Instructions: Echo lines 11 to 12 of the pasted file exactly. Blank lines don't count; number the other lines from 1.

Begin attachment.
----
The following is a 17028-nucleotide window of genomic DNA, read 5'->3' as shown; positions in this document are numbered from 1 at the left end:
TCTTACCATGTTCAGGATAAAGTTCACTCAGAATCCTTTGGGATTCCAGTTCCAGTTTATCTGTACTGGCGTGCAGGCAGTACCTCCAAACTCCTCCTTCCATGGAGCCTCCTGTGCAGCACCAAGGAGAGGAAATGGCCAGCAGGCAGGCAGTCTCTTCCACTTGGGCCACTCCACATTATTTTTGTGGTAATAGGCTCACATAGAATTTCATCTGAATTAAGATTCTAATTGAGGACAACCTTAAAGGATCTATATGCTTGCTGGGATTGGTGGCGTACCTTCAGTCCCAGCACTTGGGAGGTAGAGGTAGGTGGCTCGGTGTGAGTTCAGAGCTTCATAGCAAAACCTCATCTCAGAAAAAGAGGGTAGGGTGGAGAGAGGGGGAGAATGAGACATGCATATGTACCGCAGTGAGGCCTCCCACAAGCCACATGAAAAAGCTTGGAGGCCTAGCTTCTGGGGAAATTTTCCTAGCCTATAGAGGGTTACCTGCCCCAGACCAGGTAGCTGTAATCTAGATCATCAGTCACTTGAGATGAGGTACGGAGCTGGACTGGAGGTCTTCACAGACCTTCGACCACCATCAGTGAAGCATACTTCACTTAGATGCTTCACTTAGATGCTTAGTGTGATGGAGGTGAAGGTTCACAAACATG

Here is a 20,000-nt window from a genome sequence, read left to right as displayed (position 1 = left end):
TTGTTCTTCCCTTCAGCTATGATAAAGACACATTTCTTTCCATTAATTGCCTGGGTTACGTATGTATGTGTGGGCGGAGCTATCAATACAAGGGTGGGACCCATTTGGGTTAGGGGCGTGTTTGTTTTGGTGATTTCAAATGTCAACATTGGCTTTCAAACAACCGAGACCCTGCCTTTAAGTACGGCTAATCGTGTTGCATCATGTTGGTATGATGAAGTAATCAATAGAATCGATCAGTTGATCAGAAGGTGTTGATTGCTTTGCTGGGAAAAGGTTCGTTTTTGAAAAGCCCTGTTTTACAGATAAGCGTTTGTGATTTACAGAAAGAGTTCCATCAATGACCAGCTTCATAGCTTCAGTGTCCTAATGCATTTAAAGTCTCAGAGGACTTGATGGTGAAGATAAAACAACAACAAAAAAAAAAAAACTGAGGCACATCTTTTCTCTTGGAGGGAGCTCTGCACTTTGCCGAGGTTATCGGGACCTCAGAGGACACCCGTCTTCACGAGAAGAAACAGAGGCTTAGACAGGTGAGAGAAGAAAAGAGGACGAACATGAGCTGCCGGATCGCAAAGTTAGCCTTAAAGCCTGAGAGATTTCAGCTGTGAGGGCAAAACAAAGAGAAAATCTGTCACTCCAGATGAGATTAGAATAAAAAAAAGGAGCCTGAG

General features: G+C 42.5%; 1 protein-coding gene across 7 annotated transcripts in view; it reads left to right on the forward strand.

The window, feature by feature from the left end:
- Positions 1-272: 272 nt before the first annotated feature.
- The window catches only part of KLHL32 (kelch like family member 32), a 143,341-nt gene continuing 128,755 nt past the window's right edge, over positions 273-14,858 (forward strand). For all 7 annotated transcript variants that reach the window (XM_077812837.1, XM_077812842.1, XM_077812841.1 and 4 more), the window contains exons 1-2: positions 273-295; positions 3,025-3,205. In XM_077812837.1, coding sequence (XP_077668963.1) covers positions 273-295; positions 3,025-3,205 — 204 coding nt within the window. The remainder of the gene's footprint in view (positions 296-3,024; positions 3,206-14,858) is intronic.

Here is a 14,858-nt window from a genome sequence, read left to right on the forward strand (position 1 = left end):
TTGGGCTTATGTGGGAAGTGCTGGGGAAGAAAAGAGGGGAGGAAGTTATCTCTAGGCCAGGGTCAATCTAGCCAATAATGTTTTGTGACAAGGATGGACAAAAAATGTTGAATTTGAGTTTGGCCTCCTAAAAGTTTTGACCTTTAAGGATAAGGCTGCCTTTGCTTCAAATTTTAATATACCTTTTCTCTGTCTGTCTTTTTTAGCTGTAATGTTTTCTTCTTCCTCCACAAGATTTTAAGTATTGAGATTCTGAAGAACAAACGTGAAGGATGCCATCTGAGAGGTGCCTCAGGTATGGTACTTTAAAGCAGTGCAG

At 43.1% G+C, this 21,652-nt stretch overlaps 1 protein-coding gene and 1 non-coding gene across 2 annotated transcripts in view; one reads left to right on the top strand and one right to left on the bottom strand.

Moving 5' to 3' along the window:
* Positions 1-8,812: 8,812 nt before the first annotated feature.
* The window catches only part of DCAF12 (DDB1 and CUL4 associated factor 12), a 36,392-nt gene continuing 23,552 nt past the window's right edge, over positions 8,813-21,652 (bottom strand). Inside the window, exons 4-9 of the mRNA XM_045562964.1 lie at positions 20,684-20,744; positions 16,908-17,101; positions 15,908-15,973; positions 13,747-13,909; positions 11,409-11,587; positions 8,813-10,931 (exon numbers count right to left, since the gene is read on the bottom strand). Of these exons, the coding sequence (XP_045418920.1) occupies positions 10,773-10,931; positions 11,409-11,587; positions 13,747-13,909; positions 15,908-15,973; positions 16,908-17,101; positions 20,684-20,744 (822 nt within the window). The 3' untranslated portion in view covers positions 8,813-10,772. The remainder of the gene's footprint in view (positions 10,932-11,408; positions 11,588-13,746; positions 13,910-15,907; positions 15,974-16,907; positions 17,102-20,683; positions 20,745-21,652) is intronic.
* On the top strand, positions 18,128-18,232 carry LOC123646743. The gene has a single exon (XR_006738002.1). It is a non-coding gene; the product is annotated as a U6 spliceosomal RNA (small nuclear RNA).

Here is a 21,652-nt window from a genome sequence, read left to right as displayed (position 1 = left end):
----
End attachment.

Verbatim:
At 43.1% G+C, this 21,652-nt stretch overlaps 1 protein-coding gene and 1 non-coding gene across 2 annotated transcripts in view; one reads left to right on the top strand and one right to left on the bottom strand.

Moving 5' to 3' along the window: